Puppies and kittens aren't the only way to go when your child is eager to have a pet to call their own. These four low-maintenance options will give kids all the benefits of pet ownership without all the hassle.
It's no secret—kids love animals, and nearly every kid wants a pet. But keeping pets is also a lot of work, and many parents have the not-unreasonable worry that most of that work is going to be passed off to them. As wonderful as keeping chickens may be, any parent who sets up a chicken coop in the backyard is going to end up sinking a lot of time into caring for the birds. And of course, there’s the classic example of the parent who somehow always gets stuck walking the dog their child swore they were going to take out twice every day.
Pet ownership is good for kids
Pet ownership has a myriad of benefits for kids of all ages. Most obviously, caring for a pet teaches children about responsibility and the importance of caring for others. Kids with pets learn firsthand lessons about empathy and respect, in addition to more challenging lessons about time management and the importance of following through on their obligations. Pet ownership and the unconditional love animals show toward their owners can also be a huge boost to a child's emotional health and self-esteem.
Fortunately, not every pet is as needy as a puppy or a flock of hens, and there are plenty of animal options out there for families that want to reap the benefits of pet ownership without taking on as much responsibility.
4 small animals that make excellent first pets for kids
Reptiles, in general, aren’t a bad option for low-maintenance pets, and bearded dragons are one of the best starter reptiles out there.
Besides being adorable (not to mention having an evocative name that’s sure to get young Tolkien fans hooked) caring for beardies is significantly less complicated than for some of their flashier lizard brethren.
Of course, that doesn’t mean beardie owners can just buy a tank, set it, and forget it. Beardies need to be fed frequently—vegetables every day, and insects every other day. Their tanks should be cleaned on a weekly basis.
But these responsibilities are easily regimented—feeding time should always be in the morning, for example—which is great for kids who crave structure and routine. Beardies are also one of the few reptiles who give as good as they get in terms of demonstrable affection; they’re active during the day and love being handled by their owners as long as it’s done safely and hygienically.
Best of all, unlike dogs, beardies are more than happy to pass most of the time alone in their tanks, allowing their humans to focus on their math homework.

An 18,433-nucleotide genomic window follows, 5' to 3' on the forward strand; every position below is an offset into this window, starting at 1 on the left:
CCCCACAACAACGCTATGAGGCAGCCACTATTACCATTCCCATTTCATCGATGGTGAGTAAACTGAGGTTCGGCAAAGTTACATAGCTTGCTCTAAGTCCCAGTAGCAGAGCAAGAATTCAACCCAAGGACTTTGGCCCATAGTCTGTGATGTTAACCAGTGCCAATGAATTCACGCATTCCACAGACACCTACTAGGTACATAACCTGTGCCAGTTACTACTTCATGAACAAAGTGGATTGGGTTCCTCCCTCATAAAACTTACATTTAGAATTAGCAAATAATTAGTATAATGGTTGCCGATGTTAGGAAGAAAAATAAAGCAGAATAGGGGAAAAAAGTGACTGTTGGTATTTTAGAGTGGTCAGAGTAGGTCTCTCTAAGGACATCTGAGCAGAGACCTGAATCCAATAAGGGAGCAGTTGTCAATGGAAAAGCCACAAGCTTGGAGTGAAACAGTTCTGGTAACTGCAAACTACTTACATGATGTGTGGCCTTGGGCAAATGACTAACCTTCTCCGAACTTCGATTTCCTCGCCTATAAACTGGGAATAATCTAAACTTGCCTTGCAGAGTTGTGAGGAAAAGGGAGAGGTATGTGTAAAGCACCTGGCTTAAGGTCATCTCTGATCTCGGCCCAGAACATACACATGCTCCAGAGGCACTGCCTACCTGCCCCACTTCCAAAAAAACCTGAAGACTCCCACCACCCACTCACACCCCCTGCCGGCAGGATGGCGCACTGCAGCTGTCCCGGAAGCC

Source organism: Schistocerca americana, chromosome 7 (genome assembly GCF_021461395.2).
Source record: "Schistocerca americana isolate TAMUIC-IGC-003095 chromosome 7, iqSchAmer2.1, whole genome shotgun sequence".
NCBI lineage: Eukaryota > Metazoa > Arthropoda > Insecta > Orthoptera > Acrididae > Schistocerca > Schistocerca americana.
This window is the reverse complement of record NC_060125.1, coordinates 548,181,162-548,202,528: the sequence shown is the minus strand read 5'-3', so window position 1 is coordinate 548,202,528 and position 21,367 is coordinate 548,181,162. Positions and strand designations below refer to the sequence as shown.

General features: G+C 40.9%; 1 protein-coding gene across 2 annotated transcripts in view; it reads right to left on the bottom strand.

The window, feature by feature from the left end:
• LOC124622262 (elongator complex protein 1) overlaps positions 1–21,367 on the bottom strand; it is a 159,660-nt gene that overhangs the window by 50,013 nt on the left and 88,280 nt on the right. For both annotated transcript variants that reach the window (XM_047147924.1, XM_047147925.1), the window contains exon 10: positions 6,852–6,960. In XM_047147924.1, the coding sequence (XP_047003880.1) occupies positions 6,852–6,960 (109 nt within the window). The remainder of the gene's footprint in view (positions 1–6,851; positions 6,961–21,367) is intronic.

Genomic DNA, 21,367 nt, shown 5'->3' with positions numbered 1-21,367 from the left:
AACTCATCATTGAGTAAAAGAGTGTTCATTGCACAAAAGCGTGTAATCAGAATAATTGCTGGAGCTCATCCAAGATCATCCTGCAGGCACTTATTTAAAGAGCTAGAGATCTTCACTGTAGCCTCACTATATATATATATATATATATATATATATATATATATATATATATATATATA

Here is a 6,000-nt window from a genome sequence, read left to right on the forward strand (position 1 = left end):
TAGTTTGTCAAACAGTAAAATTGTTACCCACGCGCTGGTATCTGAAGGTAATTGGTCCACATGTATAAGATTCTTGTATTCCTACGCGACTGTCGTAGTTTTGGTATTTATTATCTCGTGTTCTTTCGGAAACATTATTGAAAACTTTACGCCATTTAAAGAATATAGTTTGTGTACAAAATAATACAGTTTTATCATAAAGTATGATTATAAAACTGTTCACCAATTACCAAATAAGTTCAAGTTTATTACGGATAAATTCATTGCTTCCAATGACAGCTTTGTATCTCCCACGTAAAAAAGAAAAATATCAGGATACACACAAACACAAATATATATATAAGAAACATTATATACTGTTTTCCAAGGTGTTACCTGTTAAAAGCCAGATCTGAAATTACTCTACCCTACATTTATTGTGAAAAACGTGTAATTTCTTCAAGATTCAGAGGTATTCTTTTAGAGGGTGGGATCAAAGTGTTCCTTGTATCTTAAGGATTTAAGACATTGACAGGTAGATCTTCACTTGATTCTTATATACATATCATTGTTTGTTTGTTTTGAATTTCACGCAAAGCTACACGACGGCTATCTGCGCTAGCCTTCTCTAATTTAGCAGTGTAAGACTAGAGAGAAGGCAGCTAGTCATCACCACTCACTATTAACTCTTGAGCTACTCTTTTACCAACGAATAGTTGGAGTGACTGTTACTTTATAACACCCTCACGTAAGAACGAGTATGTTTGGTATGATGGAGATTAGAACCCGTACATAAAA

Even in a society obsessed with keeping fluffy mammals as pets, rodents tend to get short shrift as gross or scary. As with all pets, hamsters do carry some germs that can make humans sick, but with proper precautions, they very rarely do.
In fact, hamsters are actually a particularly clean pet, since they take care of all their grooming needs themselves—that's the face-washing ritual that makes them the adorable stars of so many internet videos. They also love to exercise, either in their cages or in a hamster ball, which is a great way for them to play with the kids.
Unlike dogs, hamsters also eat from a “store” of food. Although they should be fed daily, they aren’t going to freak out if dinnertime isn’t at the same time every day.
Fish are, of course, the classic pet for people who think they’re bad with pets. And there’s a reason for that! Many types of fish are easy to care for.
Saltwater fish, while beautiful, are actually difficult to maintain and don’t make great starter pets. There are also conservation concerns raised by things like the Finding Nemo effect.
Bettas are a great option for kids. As freshwater fish, they can live in small five-gallon tanks (with a lid) and are active, curious, and visually striking. While bettas, especially males, should generally not be housed together—lest they demonstrate their namesakes as “fighting fish”—their aggressive natures also make them fascinating to watch and observe.
While ideally a betta will be fed a little bit once or twice a day, they can be left without food for a few days (a week at most), making them much more vacation-friendly than dogs.
Like reptiles, keeping birds can be more complicated than it looks. Fortunately, parakeets (also called budgies) are a great starter bird.
Parakeets are very friendly and love human interaction—they can even be trained to step on and off your hand on command. They’re also fastidious groomers who love to take baths multiple times a week.
Parakeets do need to be fed daily, which means you’ll need a pet-sitter for even a brief trip, but that daily feeding will also create a regular schedule for the child pet owner. Best of all, parakeets, while vocal, make relatively quiet, raspy vocalizations, which aren’t nearly as disruptive as the booming barks of their canine counterparts.
Despite what children’s books and TV shows love to tell us, dogs aren’t the only pets in the world, and certainly not the only ones that kids can care for, learn from, and, most importantly, love.